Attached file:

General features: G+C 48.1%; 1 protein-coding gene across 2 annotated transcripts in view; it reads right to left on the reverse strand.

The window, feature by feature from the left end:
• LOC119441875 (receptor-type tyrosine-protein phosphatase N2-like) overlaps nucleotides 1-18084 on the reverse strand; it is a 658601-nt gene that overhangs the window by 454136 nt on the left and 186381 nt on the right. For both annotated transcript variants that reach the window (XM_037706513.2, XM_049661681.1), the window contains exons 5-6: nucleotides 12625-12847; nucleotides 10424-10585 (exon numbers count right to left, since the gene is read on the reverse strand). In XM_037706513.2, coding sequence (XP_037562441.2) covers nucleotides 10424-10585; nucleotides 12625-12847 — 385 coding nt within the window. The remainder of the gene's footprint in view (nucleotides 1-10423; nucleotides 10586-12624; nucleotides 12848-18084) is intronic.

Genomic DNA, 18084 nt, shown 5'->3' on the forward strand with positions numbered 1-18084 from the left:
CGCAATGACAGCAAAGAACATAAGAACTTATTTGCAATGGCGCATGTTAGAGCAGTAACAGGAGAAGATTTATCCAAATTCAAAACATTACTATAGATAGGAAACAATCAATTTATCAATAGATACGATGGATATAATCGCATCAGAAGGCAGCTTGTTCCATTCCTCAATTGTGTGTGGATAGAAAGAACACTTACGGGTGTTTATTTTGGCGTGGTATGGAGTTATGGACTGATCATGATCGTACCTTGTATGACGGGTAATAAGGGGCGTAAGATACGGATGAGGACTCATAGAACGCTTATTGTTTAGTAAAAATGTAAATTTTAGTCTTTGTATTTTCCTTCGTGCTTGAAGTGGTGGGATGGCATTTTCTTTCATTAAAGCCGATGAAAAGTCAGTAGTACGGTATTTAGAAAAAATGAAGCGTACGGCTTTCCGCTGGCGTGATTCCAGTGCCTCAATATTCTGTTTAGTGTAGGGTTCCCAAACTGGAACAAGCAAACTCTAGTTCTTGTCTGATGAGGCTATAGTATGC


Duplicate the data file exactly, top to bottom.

General features: G+C 48.1%; 1 protein-coding gene across 2 annotated transcripts in view; it reads right to left on the reverse strand.

The window, feature by feature from the left end:
• LOC119441875 (receptor-type tyrosine-protein phosphatase N2-like) overlaps nucleotides 1-18084 on the reverse strand; it is a 658601-nt gene that overhangs the window by 454136 nt on the left and 186381 nt on the right. For both annotated transcript variants that reach the window (XM_037706513.2, XM_049661681.1), the window contains exons 5-6: nucleotides 12625-12847; nucleotides 10424-10585 (exon numbers count right to left, since the gene is read on the reverse strand). In XM_037706513.2, coding sequence (XP_037562441.2) covers nucleotides 10424-10585; nucleotides 12625-12847 — 385 coding nt within the window. The remainder of the gene's footprint in view (nucleotides 1-10423; nucleotides 10586-12624; nucleotides 12848-18084) is intronic.

Genomic DNA, 18084 nt, shown 5'->3' on the forward strand with positions numbered 1-18084 from the left:
CGCAATGACAGCAAAGAACATAAGAACTTATTTGCAATGGCGCATGTTAGAGCAGTAACAGGAGAAGATTTATCCAAATTCAAAACATTACTATAGATAGGAAACAATCAATTTATCAATAGATACGATGGATATAATCGCATCAGAAGGCAGCTTGTTCCATTCCTCAATTGTGTGTGGATAGAAAGAACACTTACGGGTGTTTATTTTGGCGTGGTATGGAGTTATGGACTGATCATGATCGTACCTTGTATGACGGGTAATAAGGGGCGTAAGATACGGATGAGGACTCATAGAACGCTTATTGTTTAGTAAAAATGTAAATTTTAGTCTTTGTATTTTCCTTCGTGCTTGAAGTGGTGGGATGGCATTTTCTTTCATTAAAGCCGATGAAAAGTCAGTAGTACGGTATTTAGAAAAAATGAAGCGTACGGCTTTCCGCTGGCGTGATTCCAGTGCCTCAATATTCTGTTTAGTGTAGGGTTCCCAAACTGGAACAAGCAAACTCTAGTTCTTGTCTGATGAGGCTATAGTATGC